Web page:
What Does The Bank Consider a Legitimate Short Sale Hardship?


Las Vegas, NV – September 30, 2011 – (RealEstateRama) — After closing hundreds of short sale properties in Nevada, the biggest question we get asked from homeowners is, “Do I have a hardship and will I qualify for a short sale?” While each person’s financial situation is unique, the fact remains that practically everyone in Nevada is experiencing hardship to some degree. Let’s face it, our homes have lost more than half their value, and our state leads the nation in foreclosures and mortgage defaults.

While we can all agree that the majority of Nevadans are facing hard times, this will not be enough to convince the bank to forgive you from your mortgage obligation. You will need to come up with some facts and evidence to show the bank that your hardship is legitimate. Hardship can be defined as an increase in your expenses and/or a decrease in your income. You do not need to be poor to qualify for a short sale. In fact, actor Nicolas Cage successfully completed a short sale on his Las Vegas home, and he makes millions of dollars each year.

When you inform your bank that you are considering a short sale, the first thing they will do is look at the financial documents which you submitted when you bought the house. Unless you paid cash for your home, you had to qualify for a loan, and you submitted pay stubs, tax returns; W-2’s and bank statements to your lender showing that you could afford the mortgage payment. When you apply for a short sale, you will be asked by your bank to provide a current set of the same financial documents because the bank will want to see what has changed in your financial situation that is preventing you from fulfilling your mortgage obligation. Your lender will compare the two sets of financial documents, however, numbers only tell part of the story. This is where you will need to prepare a convincing hardship letter to plead your case.

After assembling hundreds of short sale packages we have found that more than any other document, the hardship letter can make or break a short sale. While banks care most about dollars and cents, it is important to remember that the package will be reviewed by an individual loss mitigator. Like the rest of us, this loss mitigator is a real person with real emotions who cannot help but be influenced by a sincere story of hardship.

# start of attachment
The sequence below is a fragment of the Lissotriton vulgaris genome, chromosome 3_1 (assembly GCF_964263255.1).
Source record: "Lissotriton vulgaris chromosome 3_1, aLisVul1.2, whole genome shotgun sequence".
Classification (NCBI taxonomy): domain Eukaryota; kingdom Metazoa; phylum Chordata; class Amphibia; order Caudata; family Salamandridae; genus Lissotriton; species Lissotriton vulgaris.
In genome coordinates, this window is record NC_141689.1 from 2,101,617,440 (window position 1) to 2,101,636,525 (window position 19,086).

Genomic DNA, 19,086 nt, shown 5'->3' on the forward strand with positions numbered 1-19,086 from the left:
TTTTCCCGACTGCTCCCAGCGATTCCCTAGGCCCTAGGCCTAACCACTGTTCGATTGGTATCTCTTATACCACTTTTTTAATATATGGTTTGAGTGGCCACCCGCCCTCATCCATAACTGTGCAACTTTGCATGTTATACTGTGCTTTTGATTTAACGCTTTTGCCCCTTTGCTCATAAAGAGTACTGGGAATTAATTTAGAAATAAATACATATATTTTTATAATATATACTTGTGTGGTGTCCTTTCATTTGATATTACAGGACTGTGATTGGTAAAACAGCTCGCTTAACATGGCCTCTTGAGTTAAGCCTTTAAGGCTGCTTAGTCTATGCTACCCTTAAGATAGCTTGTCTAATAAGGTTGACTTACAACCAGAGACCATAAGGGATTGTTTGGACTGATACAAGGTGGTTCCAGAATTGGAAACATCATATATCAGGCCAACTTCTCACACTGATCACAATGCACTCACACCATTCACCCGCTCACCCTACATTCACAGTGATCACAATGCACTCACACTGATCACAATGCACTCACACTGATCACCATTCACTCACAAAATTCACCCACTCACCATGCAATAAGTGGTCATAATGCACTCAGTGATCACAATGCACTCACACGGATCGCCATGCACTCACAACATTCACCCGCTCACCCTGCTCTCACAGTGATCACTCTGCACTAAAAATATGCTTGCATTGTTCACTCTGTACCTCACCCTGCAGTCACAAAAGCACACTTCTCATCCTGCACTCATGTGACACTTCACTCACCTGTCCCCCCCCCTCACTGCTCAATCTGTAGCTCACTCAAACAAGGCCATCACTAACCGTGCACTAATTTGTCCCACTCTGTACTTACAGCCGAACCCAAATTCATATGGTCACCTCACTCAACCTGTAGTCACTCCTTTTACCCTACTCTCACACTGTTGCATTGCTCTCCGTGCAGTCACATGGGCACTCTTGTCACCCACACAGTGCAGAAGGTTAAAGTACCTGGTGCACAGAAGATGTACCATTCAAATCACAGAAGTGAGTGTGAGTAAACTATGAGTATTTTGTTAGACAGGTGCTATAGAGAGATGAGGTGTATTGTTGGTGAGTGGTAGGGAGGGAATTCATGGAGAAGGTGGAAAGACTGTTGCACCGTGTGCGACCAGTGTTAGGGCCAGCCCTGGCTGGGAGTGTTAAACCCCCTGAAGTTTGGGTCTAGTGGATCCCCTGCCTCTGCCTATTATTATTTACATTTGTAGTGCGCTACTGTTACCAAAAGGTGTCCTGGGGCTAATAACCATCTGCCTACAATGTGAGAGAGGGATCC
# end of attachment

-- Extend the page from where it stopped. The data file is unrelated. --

It is important that you put some effort into writing the hardship letter. The borrower should write the letter in their own words, but they need to make sure that there is a clear picture of their financial condition, and back up their claims with documentation, such as pay stubs, proof of reduction in hours at work, illness, medical bills, job layoff letters, and more. Inability to rent your property, marital difficulties and military service can also be considered a hardship. The numbers should clearly illustrate that the borrower is headed for foreclosure or bankruptcy. This will motivate the lender to cooperate.

Lenders are all about numbers, so the letter isn’t a sob story about the borrower’s difficulties. It should be a factual description of a financial situation that is leading up to a bankruptcy or a foreclosure on their home, or both. The lender must be convinced that their only other option is foreclosure, and then they can analyze the numbers to see if a short sale is a preferable alternative.

The short sale hardship letter can be typed or handwritten, but we have found that handwritten is most effective. It should contain some standard elements at the top of the letter including the name of the borrower(s), the date, the lender and the loan number. The end of the document should have the borrower’s signature with the date, as well as the signature of any co-borrower. The length is not important so make it as long as needed to have the desired impact.

In 2010, The Myers Team sold more short sale listings than any Realtor or Broker in Nevada. Myers Team Owners, Bill and Francoise Myers have helped hundreds of Las Vegas families avoid foreclosure. Myers said, “Sellers facing foreclosure must remember that banks are not looking out for you or your family. When you work with The Myers Team, our job is to get between you and the bank. We represent our clients, NOT the banks. It is our job to take away the stress and negotiate the best possible outcome. Ultimately, our job is to help our clients get a fresh start.”

Visit The Myers Team web site at http://www.NevadaShortSaleInfo.com

For Non-Short Sales, visit http://www.LasVegasList4Less.com

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